Unlike muscle and fat tissue, the brain was long thought to be an insulin-independent organ. Since the discovery of insulin receptors, which are found in almost all brain cells, and the high density of insulin-dependent glucose transporters GLUT4 in the hippocampal region, it has become clear that insulin is a key component in the brain and especially for memory processes in the hippocampus (see info box). Since the brain depends on insulin to function, it is not surprising that it is also capable of producing its own insulin.
However, if insulin resistance is already present in the body, the blood-brain barrier provides only a reduced amount of insulin transporters for protection, which prevents the hormone insulin produced in the pancreas from passing into the brain tissue. Also, the brain’s own insulin synthesis may be decreased in response to insulin resistance in the body. In this way, insulin deficiency develops in the brain, a condition known as cerebral hypoinsulinemia, which has already been demonstrated in brains of people with Alzheimer’s disease. We now also speak of insulin resistance of the brain, which, however, is represented in the brain by an insulin deficiency, whereas in the insulin-resistant body there is rather an excess of insulin .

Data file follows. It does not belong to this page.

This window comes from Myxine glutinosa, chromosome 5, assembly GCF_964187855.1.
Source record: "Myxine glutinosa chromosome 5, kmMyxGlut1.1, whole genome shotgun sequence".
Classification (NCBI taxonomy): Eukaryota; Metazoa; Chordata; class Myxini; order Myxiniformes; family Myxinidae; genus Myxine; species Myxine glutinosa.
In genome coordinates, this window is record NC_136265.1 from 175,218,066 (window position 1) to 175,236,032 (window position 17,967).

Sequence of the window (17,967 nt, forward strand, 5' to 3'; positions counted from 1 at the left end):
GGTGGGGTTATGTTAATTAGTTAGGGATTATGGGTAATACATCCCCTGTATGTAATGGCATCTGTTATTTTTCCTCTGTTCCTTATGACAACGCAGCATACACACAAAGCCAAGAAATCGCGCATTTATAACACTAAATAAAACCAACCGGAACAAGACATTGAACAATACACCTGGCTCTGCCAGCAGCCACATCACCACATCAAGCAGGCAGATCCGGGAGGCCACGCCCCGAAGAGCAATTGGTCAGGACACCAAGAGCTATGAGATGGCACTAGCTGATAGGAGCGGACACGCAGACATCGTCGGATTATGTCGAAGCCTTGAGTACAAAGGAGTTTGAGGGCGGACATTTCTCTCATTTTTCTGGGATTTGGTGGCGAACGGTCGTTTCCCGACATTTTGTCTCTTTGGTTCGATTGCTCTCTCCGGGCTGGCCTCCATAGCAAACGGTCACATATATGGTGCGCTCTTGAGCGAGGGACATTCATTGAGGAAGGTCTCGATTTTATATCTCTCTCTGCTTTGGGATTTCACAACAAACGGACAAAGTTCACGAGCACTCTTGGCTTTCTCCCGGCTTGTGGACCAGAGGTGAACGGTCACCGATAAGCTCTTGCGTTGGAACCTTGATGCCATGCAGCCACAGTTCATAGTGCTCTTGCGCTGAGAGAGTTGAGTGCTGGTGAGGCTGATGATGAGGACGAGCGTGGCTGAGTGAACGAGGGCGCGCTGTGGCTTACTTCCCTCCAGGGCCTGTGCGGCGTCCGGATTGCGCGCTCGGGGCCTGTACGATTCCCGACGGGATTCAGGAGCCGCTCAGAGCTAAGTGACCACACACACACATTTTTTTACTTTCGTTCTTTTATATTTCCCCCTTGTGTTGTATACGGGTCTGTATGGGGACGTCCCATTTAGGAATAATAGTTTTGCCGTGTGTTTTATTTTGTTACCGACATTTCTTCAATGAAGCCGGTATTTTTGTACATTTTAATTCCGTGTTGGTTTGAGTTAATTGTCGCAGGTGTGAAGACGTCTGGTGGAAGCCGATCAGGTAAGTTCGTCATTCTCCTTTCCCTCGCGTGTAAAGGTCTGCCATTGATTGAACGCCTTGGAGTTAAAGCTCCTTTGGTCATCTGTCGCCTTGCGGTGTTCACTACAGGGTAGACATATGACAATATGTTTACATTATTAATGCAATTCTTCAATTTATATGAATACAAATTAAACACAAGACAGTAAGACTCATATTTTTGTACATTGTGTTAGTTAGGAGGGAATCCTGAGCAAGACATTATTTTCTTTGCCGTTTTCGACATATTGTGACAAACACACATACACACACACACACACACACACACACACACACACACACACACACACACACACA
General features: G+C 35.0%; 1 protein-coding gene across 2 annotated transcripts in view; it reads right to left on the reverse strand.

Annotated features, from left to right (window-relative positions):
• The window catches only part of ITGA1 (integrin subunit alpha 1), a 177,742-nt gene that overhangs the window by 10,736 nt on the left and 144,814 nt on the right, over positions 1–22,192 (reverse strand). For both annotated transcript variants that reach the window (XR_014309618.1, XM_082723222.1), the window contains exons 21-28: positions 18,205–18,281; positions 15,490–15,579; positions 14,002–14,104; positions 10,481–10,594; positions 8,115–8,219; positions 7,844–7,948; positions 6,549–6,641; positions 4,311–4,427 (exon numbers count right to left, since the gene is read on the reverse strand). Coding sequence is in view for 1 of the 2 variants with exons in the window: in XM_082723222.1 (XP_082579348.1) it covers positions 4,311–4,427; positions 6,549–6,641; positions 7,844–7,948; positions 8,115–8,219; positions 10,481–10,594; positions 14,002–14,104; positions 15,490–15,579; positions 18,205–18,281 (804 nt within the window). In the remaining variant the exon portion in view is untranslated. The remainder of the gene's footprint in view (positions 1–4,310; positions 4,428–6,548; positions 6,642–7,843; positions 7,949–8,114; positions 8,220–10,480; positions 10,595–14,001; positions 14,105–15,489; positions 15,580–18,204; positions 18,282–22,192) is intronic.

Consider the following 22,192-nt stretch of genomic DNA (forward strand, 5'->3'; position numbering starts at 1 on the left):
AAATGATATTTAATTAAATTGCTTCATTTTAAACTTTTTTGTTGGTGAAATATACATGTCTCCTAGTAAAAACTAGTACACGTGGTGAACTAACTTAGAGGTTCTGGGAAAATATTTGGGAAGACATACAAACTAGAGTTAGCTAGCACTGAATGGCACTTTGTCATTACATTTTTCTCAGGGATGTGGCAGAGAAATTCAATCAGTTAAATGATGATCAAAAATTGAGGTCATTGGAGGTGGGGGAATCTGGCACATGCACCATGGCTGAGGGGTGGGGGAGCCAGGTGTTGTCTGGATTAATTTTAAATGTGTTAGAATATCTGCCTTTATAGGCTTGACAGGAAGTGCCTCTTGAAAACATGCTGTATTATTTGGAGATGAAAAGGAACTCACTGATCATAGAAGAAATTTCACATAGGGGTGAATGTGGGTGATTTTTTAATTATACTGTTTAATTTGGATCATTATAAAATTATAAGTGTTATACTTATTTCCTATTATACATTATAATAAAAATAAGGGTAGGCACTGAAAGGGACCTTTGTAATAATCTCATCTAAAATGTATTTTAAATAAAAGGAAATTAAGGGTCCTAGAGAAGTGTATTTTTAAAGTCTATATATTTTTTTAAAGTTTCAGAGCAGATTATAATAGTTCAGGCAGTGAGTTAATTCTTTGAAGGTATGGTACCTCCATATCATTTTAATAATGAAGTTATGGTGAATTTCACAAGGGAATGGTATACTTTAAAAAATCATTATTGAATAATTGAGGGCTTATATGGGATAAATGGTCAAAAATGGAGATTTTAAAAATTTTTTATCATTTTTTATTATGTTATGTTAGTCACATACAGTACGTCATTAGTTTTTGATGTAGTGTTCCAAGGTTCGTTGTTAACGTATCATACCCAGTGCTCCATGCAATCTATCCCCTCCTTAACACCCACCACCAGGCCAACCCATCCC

The resulting reduced insulin action is obviously amplified by impaired formation of important components of the insulin signaling cascade: thus, in addition to the insulin deficiency, a striking reduction of insulin receptors, of the insulin-like growth factor IGF and its receptors has been detected in the brains of Alzheimer’s patients. Even if sufficient insulin were present, it would not be able to exert its effect in this case because the signaling cascade is damaged. The AD brain thus becomes insulin resistant .